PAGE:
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WE MUST ACT IN JUSTICE – BUT WITH LOVE TOWARDS ALL

Father Francis's picture
Fifteenth Week in Ordinary Time

Micah 2:1-5 & Mt. 12:14-21

Some scholars have referred to the prophets of the Old Testament as being the conscience of the people of God. Micah, a contemporary of Isaiah, was one of these men. In today's reading he attacks the wealthy landowners who have been dispossessing the poor by illegal means. He condemns exploitation of the underprivileged.

When the prophets speak out boldly and courageously against injustice, they do so for two reasons. They wish to protect the rights of God's poor but they also wish to call those who have sinned to repentance. In other words, they don’t want to destroy those who are guilty of injustice, but to save them and uphold the rights of others. But because they stirred up the conscience of the guilty, they often suffered persecution, even death. The same things happened to Jesus. Today’s Gospel tells us that the Pharisees began to plot against Jesus and to find a way to destroy Him.

In 1980 the Archbishop of San Salvador and a number of his priests were murdered because they opposed the oppression of the poor. Usually the reaction to the preaching of social justice is not so violent. But people have been known to walk out of church or to stop contributing to the collection because a priest has pricked their consciences on a social matter.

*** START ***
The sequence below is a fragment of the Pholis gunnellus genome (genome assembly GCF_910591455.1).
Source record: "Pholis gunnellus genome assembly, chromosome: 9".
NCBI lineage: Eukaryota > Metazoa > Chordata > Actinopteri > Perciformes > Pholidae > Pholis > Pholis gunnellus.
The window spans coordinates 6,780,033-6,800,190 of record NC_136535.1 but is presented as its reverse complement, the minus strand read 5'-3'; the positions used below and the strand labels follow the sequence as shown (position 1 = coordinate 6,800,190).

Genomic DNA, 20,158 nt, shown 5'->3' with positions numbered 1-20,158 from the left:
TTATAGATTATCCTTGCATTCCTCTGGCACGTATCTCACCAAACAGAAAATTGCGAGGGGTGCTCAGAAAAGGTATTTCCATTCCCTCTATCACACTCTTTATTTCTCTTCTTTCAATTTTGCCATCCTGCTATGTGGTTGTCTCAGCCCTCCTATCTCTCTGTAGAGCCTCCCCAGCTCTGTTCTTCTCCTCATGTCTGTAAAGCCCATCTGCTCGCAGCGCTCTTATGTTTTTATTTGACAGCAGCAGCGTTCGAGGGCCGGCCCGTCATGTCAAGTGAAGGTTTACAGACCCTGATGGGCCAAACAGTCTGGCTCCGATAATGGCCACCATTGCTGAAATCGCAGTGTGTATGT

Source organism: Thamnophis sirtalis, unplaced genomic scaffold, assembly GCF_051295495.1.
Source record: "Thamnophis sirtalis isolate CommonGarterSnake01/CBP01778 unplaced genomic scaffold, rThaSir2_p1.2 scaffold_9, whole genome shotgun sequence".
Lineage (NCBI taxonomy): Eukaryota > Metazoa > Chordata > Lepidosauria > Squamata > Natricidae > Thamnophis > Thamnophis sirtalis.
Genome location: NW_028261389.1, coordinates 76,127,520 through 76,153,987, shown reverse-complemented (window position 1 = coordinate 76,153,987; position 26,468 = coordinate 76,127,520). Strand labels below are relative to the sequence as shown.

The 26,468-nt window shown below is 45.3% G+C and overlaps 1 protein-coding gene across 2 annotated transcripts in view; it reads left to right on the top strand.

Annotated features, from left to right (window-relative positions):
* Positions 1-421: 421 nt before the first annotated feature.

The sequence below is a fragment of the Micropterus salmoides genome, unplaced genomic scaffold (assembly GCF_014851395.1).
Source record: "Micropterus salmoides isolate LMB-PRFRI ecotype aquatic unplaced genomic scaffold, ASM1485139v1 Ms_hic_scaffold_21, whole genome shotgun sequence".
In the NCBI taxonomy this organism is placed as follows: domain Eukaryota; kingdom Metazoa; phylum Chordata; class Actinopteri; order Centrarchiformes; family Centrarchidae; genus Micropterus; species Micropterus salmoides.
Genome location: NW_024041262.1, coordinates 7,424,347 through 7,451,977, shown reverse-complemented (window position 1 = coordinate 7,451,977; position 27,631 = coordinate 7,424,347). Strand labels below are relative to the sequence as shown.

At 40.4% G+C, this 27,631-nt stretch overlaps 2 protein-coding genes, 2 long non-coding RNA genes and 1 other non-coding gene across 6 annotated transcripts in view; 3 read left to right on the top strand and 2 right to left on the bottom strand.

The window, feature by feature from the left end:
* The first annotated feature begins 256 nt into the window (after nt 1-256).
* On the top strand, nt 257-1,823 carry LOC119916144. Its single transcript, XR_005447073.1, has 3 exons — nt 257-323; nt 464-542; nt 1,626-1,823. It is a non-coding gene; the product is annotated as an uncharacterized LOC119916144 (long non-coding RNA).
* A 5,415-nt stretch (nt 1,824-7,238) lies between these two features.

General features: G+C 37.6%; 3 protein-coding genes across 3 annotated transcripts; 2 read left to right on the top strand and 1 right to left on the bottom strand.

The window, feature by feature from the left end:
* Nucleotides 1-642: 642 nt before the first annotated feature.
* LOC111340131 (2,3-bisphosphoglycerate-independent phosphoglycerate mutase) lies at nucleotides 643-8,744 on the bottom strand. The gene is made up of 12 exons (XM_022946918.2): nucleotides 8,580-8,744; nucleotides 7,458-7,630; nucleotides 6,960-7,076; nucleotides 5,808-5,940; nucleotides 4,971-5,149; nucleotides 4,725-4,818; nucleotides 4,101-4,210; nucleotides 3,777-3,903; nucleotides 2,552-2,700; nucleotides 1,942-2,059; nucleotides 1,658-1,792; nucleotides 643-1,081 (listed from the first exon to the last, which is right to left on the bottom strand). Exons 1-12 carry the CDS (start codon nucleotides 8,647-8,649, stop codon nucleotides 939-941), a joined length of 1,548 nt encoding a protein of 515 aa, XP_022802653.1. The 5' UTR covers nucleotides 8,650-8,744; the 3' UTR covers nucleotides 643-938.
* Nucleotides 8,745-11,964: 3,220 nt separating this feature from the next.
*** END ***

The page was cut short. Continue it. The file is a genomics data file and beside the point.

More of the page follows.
Some people protest that the Church should stay out of economic and social issues. While it is true that these can be complex, the biblical tradition in both the Old and New Testaments, gives witness that God's ministers are called to try to right injustice. We often find ourselves facing hostility and sometimes evil. It may be from an individual or an organisation. What should our reaction be?

The Gospel gives us Jesus' example of how we are to oppose injustice. But not in a confrontational way. He did not raise His voice in the streets. By not breaking the crushed reed or putting out the smouldering wick, He tried to encourage the slightest good He found in the opposition. Jesus would never condemn the Pharisees without first trying to persuade them to change their minds and hearts. That should be how we act in the face of opposition.

Lord Jesus, help us to follow Your example of standing up for justice, doing it in a peaceful and gentle manner.

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